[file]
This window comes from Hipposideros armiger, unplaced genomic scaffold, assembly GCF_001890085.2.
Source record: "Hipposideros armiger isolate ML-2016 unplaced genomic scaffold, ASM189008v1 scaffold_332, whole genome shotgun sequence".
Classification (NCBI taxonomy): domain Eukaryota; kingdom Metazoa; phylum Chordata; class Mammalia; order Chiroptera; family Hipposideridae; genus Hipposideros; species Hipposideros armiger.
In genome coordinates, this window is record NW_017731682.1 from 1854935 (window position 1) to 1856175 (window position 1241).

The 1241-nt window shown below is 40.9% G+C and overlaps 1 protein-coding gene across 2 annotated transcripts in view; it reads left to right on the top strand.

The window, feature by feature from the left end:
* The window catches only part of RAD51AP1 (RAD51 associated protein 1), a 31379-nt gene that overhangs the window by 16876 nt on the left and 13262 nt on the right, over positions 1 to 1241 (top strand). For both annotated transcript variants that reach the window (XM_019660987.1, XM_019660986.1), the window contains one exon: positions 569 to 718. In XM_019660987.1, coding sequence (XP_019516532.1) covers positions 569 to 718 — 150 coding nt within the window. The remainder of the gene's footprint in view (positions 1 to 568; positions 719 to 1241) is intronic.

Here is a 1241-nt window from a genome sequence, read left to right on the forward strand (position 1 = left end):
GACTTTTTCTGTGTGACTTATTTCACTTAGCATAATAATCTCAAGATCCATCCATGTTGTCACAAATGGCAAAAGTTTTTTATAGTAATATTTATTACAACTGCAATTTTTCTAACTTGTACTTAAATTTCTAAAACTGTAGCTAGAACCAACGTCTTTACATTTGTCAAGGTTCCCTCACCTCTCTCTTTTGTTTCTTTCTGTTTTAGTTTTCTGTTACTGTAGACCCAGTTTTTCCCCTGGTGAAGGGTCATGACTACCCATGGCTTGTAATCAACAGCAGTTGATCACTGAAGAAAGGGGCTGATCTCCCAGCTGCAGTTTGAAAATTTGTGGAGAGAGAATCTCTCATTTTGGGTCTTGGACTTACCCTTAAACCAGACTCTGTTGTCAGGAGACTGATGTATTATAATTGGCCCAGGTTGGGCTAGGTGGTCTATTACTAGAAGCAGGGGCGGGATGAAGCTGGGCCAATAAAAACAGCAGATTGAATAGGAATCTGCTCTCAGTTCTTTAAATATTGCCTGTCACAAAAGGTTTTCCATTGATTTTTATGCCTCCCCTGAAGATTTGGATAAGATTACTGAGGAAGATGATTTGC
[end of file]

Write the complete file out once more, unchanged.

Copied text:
This window comes from Hipposideros armiger, unplaced genomic scaffold, assembly GCF_001890085.2.
Source record: "Hipposideros armiger isolate ML-2016 unplaced genomic scaffold, ASM189008v1 scaffold_332, whole genome shotgun sequence".
Classification (NCBI taxonomy): domain Eukaryota; kingdom Metazoa; phylum Chordata; class Mammalia; order Chiroptera; family Hipposideridae; genus Hipposideros; species Hipposideros armiger.
In genome coordinates, this window is record NW_017731682.1 from 1854935 (window position 1) to 1856175 (window position 1241).

The 1241-nt window shown below is 40.9% G+C and overlaps 1 protein-coding gene across 2 annotated transcripts in view; it reads left to right on the top strand.

The window, feature by feature from the left end:
* The window catches only part of RAD51AP1 (RAD51 associated protein 1), a 31379-nt gene that overhangs the window by 16876 nt on the left and 13262 nt on the right, over positions 1 to 1241 (top strand). For both annotated transcript variants that reach the window (XM_019660987.1, XM_019660986.1), the window contains one exon: positions 569 to 718. In XM_019660987.1, coding sequence (XP_019516532.1) covers positions 569 to 718 — 150 coding nt within the window. The remainder of the gene's footprint in view (positions 1 to 568; positions 719 to 1241) is intronic.

Here is a 1241-nt window from a genome sequence, read left to right on the forward strand (position 1 = left end):
GACTTTTTCTGTGTGACTTATTTCACTTAGCATAATAATCTCAAGATCCATCCATGTTGTCACAAATGGCAAAAGTTTTTTATAGTAATATTTATTACAACTGCAATTTTTCTAACTTGTACTTAAATTTCTAAAACTGTAGCTAGAACCAACGTCTTTACATTTGTCAAGGTTCCCTCACCTCTCTCTTTTGTTTCTTTCTGTTTTAGTTTTCTGTTACTGTAGACCCAGTTTTTCCCCTGGTGAAGGGTCATGACTACCCATGGCTTGTAATCAACAGCAGTTGATCACTGAAGAAAGGGGCTGATCTCCCAGCTGCAGTTTGAAAATTTGTGGAGAGAGAATCTCTCATTTTGGGTCTTGGACTTACCCTTAAACCAGACTCTGTTGTCAGGAGACTGATGTATTATAATTGGCCCAGGTTGGGCTAGGTGGTCTATTACTAGAAGCAGGGGCGGGATGAAGCTGGGCCAATAAAAACAGCAGATTGAATAGGAATCTGCTCTCAGTTCTTTAAATATTGCCTGTCACAAAAGGTTTTCCATTGATTTTTATGCCTCCCCTGAAGATTTGGATAAGATTACTGAGGAAGATGATTTGC